ancient and clumsy by comparison. We still feel like
Yamaha has a slight edge in suspension over most
250Fs, with the possible exception of the Suzuki. This is
a very close call, because the bar is very high across the
entire class. The others were extremely close in 2012,
and all of them have changed while Yamaha stood still.
Yamaha’s motor represents a mixed bag of strengths
and weaknesses. On paper, it hasn’t changed that much
since 2002. It still has the five-valve head design, which
has been abandoned in most other Yamaha models. But
between the good old-fashion carburetor and the magic
piston from 2012, the YZ’s engine has a great feel. It has
a free, lively throttle response and a real hit in the powerband. With the coming of fuel injection, most of the fun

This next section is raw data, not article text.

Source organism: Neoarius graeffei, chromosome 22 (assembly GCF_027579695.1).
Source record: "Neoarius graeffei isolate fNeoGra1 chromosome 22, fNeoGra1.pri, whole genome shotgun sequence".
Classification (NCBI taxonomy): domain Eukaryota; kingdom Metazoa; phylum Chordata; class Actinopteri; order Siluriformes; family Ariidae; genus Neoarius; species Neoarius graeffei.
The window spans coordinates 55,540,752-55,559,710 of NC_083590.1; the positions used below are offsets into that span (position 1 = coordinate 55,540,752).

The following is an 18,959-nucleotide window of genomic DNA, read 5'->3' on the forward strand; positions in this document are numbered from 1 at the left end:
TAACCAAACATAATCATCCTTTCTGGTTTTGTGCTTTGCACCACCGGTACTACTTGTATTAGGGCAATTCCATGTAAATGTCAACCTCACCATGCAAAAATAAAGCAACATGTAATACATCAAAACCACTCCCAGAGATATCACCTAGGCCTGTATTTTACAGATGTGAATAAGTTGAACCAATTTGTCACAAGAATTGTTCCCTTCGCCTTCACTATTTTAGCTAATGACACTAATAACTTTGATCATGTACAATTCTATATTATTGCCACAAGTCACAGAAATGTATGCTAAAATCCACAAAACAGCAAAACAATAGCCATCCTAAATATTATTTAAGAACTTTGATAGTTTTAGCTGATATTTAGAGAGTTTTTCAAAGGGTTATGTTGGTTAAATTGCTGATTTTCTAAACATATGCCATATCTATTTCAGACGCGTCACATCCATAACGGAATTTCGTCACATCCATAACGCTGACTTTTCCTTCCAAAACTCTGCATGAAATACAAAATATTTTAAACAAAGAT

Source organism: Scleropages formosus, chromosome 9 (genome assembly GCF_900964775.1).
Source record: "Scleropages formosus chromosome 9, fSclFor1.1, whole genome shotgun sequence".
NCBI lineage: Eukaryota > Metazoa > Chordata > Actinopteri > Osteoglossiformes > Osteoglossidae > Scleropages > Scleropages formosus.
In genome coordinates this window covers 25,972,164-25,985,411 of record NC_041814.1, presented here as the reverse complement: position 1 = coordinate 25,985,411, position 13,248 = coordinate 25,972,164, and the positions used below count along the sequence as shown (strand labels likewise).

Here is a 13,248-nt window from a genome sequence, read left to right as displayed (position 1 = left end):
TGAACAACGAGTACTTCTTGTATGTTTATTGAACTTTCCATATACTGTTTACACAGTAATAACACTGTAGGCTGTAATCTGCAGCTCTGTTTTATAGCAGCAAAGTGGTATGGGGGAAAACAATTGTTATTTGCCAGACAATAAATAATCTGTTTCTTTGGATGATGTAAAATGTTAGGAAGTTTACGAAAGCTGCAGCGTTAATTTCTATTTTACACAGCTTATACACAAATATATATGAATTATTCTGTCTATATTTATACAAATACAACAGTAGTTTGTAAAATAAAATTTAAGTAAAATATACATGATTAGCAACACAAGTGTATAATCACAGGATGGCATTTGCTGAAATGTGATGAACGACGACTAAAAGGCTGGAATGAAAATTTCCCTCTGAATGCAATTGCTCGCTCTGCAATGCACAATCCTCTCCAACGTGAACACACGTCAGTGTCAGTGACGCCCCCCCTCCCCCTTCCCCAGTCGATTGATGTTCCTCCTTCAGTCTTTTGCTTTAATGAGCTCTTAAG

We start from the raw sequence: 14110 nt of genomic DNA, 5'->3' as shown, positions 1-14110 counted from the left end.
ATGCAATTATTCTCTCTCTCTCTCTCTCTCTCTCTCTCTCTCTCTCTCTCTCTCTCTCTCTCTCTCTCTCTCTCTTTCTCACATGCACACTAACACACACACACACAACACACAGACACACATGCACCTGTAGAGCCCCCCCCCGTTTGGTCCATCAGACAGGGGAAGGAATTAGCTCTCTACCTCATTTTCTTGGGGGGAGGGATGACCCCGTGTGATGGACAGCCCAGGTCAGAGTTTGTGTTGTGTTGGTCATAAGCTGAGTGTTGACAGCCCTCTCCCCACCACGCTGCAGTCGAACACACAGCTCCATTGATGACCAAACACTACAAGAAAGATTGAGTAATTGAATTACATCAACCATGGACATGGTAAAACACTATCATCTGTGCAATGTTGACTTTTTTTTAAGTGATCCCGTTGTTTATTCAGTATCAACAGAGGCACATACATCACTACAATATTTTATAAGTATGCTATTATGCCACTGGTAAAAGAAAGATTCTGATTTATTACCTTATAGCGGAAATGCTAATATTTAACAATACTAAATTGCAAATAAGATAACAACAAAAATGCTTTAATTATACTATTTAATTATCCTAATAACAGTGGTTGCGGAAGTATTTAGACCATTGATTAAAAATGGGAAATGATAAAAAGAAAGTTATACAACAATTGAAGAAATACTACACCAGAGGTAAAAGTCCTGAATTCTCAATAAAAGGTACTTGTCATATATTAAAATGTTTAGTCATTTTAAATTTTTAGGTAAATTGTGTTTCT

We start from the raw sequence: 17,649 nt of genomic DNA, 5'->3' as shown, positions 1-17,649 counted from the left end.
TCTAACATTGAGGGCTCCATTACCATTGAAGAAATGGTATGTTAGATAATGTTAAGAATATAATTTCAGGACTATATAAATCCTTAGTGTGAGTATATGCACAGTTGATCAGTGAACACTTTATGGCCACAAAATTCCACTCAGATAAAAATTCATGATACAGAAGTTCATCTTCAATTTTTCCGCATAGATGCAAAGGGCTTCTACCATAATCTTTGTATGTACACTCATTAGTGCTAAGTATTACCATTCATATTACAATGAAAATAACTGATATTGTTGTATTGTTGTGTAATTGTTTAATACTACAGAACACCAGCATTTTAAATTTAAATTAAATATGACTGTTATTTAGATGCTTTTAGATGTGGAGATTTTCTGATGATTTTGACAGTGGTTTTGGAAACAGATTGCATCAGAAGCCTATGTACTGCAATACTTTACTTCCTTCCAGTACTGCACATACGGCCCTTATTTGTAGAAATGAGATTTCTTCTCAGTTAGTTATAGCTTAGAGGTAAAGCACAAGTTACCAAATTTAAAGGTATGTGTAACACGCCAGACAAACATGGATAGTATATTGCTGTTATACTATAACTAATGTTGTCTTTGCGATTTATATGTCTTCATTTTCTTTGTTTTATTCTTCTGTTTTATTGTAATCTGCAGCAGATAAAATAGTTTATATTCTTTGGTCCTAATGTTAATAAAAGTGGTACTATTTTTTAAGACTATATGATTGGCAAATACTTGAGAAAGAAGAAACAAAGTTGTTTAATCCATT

factor has been tuned out of other motors. An EFI
powerband is typically a little jerky when you first open
the throttle, but then drones featurelessly through an
overly progressive delivery. Not the Yamaha. It has a little
bang along the way, and it still revs out to a decent top
Back in 2002, the YZ250F motor was
introduced and has gone through a
few major changes since then.
From the manufacturer’s point of view, carburetors have to
go away. From the racer’s point of view, there’s no hurry.